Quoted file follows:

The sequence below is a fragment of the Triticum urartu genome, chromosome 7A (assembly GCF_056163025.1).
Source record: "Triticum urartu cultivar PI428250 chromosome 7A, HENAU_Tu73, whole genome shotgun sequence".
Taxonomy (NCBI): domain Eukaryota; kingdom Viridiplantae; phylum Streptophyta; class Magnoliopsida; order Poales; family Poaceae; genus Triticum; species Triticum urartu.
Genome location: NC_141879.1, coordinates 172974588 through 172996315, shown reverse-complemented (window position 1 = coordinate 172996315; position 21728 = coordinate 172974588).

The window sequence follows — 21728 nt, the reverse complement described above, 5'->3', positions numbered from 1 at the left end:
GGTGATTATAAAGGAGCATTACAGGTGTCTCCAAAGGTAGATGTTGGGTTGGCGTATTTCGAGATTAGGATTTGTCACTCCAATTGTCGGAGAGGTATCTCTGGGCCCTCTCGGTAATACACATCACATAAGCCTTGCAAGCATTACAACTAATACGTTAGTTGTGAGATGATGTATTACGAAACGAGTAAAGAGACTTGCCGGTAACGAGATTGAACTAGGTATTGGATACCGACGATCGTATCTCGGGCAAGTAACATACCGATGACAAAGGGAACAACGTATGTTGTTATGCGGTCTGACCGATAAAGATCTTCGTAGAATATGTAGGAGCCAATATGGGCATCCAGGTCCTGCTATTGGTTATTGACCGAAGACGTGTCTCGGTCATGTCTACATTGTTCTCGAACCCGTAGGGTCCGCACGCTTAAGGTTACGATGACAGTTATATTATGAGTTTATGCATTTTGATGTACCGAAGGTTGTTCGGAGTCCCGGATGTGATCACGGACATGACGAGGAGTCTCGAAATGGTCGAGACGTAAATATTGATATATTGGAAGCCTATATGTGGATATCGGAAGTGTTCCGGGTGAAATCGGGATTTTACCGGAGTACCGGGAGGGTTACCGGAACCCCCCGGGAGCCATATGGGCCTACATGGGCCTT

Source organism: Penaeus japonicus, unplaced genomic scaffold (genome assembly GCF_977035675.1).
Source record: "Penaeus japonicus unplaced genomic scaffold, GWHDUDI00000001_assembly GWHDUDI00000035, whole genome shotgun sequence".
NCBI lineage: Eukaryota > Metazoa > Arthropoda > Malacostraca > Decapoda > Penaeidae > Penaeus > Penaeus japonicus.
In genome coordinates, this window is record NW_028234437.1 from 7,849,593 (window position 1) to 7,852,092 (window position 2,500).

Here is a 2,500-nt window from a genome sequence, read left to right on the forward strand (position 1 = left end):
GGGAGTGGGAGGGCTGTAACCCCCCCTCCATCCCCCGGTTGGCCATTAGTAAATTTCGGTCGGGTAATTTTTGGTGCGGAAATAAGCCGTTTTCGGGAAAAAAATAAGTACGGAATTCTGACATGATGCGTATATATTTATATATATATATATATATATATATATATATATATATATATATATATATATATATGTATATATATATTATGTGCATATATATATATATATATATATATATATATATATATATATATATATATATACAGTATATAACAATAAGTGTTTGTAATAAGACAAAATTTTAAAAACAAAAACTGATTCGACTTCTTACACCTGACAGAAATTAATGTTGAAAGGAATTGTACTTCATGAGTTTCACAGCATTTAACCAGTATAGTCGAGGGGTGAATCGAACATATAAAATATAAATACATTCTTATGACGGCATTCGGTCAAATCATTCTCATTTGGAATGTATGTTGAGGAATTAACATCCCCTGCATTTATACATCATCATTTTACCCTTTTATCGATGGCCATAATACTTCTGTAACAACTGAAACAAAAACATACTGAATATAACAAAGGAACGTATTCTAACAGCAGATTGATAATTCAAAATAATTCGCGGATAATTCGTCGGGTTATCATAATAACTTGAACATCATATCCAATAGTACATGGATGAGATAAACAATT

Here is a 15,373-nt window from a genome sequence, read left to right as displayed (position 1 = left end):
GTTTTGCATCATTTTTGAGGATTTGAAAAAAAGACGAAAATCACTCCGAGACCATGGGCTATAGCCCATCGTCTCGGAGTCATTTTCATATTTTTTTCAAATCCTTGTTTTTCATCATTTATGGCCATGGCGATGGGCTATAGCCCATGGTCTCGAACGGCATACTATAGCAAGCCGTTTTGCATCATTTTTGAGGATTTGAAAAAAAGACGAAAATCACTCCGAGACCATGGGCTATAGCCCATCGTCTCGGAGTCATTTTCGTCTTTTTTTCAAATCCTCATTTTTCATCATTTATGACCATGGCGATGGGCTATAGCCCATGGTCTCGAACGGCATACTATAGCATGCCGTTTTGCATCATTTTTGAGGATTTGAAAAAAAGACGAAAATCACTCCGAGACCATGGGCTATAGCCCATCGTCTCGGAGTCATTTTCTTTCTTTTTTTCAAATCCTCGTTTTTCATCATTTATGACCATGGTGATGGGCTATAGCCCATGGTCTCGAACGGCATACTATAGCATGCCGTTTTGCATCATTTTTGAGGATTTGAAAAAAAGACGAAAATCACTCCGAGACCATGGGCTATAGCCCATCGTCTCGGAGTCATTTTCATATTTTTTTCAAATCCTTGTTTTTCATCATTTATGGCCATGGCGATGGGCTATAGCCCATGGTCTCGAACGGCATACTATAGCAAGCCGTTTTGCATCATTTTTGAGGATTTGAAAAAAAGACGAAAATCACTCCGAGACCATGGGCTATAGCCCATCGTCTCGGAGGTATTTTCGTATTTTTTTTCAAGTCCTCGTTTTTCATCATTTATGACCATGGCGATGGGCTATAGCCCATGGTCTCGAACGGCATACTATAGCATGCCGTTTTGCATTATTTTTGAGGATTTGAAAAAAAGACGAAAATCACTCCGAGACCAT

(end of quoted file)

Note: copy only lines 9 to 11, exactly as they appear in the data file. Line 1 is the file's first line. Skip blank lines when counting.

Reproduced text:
NCBI lineage: Eukaryota > Metazoa > Arthropoda > Malacostraca > Decapoda > Penaeidae > Penaeus > Penaeus japonicus.
In genome coordinates, this window is record NW_028234437.1 from 7,849,593 (window position 1) to 7,852,092 (window position 2,500).

Here is a 2,500-nt window from a genome sequence, read left to right on the forward strand (position 1 = left end):